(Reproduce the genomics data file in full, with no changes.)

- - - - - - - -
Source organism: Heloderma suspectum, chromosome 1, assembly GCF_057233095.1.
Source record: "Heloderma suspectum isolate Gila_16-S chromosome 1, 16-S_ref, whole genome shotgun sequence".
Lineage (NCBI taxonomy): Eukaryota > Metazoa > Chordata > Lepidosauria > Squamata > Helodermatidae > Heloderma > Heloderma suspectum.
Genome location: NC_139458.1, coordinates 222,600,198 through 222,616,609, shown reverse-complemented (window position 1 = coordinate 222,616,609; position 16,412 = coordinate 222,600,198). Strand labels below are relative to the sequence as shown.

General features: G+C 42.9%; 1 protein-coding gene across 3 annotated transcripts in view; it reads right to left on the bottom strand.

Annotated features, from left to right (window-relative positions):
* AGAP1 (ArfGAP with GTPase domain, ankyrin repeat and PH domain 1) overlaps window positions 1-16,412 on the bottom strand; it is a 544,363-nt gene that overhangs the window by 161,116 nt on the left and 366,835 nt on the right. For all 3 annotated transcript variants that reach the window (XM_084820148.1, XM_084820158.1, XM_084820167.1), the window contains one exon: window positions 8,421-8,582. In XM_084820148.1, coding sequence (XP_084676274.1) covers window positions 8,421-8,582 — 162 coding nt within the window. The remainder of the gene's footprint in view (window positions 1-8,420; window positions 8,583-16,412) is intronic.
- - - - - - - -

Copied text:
Source organism: Heloderma suspectum, chromosome 1, assembly GCF_057233095.1.
Source record: "Heloderma suspectum isolate Gila_16-S chromosome 1, 16-S_ref, whole genome shotgun sequence".
Lineage (NCBI taxonomy): Eukaryota > Metazoa > Chordata > Lepidosauria > Squamata > Helodermatidae > Heloderma > Heloderma suspectum.
Genome location: NC_139458.1, coordinates 222,600,198 through 222,616,609, shown reverse-complemented (window position 1 = coordinate 222,616,609; position 16,412 = coordinate 222,600,198). Strand labels below are relative to the sequence as shown.

General features: G+C 42.9%; 1 protein-coding gene across 3 annotated transcripts in view; it reads right to left on the bottom strand.

Annotated features, from left to right (window-relative positions):
* AGAP1 (ArfGAP with GTPase domain, ankyrin repeat and PH domain 1) overlaps window positions 1-16,412 on the bottom strand; it is a 544,363-nt gene that overhangs the window by 161,116 nt on the left and 366,835 nt on the right. For all 3 annotated transcript variants that reach the window (XM_084820148.1, XM_084820158.1, XM_084820167.1), the window contains one exon: window positions 8,421-8,582. In XM_084820148.1, coding sequence (XP_084676274.1) covers window positions 8,421-8,582 — 162 coding nt within the window. The remainder of the gene's footprint in view (window positions 1-8,420; window positions 8,583-16,412) is intronic.